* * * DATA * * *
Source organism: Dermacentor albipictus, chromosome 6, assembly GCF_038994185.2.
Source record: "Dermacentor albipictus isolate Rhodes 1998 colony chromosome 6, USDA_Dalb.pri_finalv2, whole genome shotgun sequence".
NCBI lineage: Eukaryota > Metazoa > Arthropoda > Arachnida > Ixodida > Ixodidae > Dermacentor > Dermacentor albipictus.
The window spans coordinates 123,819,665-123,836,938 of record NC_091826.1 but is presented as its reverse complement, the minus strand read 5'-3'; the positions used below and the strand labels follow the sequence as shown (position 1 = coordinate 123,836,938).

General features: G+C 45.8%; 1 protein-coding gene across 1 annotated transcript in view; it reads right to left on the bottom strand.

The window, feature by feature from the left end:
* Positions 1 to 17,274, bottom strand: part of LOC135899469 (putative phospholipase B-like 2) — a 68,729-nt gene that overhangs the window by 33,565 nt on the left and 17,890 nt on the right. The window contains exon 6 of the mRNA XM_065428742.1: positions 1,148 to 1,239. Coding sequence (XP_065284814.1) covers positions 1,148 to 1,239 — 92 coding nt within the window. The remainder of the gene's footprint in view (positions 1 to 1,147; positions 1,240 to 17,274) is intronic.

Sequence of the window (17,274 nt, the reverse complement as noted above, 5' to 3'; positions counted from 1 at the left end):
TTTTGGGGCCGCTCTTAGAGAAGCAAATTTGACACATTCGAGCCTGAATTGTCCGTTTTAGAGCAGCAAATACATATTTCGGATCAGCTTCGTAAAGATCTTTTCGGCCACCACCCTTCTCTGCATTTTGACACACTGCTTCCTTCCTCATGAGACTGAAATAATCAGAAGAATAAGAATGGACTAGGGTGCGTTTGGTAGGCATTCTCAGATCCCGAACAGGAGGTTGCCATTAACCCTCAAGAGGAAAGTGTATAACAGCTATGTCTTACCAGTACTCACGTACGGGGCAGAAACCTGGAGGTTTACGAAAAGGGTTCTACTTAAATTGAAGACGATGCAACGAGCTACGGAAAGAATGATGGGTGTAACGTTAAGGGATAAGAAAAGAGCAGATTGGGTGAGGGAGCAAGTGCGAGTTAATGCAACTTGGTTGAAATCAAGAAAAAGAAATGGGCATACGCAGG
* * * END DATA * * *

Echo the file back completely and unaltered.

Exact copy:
Source organism: Dermacentor albipictus, chromosome 6, assembly GCF_038994185.2.
Source record: "Dermacentor albipictus isolate Rhodes 1998 colony chromosome 6, USDA_Dalb.pri_finalv2, whole genome shotgun sequence".
NCBI lineage: Eukaryota > Metazoa > Arthropoda > Arachnida > Ixodida > Ixodidae > Dermacentor > Dermacentor albipictus.
The window spans coordinates 123,819,665-123,836,938 of record NC_091826.1 but is presented as its reverse complement, the minus strand read 5'-3'; the positions used below and the strand labels follow the sequence as shown (position 1 = coordinate 123,836,938).

General features: G+C 45.8%; 1 protein-coding gene across 1 annotated transcript in view; it reads right to left on the bottom strand.

The window, feature by feature from the left end:
* Positions 1 to 17,274, bottom strand: part of LOC135899469 (putative phospholipase B-like 2) — a 68,729-nt gene that overhangs the window by 33,565 nt on the left and 17,890 nt on the right. The window contains exon 6 of the mRNA XM_065428742.1: positions 1,148 to 1,239. Coding sequence (XP_065284814.1) covers positions 1,148 to 1,239 — 92 coding nt within the window. The remainder of the gene's footprint in view (positions 1 to 1,147; positions 1,240 to 17,274) is intronic.

Sequence of the window (17,274 nt, the reverse complement as noted above, 5' to 3'; positions counted from 1 at the left end):
TTTTGGGGCCGCTCTTAGAGAAGCAAATTTGACACATTCGAGCCTGAATTGTCCGTTTTAGAGCAGCAAATACATATTTCGGATCAGCTTCGTAAAGATCTTTTCGGCCACCACCCTTCTCTGCATTTTGACACACTGCTTCCTTCCTCATGAGACTGAAATAATCAGAAGAATAAGAATGGACTAGGGTGCGTTTGGTAGGCATTCTCAGATCCCGAACAGGAGGTTGCCATTAACCCTCAAGAGGAAAGTGTATAACAGCTATGTCTTACCAGTACTCACGTACGGGGCAGAAACCTGGAGGTTTACGAAAAGGGTTCTACTTAAATTGAAGACGATGCAACGAGCTACGGAAAGAATGATGGGTGTAACGTTAAGGGATAAGAAAAGAGCAGATTGGGTGAGGGAGCAAGTGCGAGTTAATGCAACTTGGTTGAAATCAAGAAAAAGAAATGGGCATACGCAGG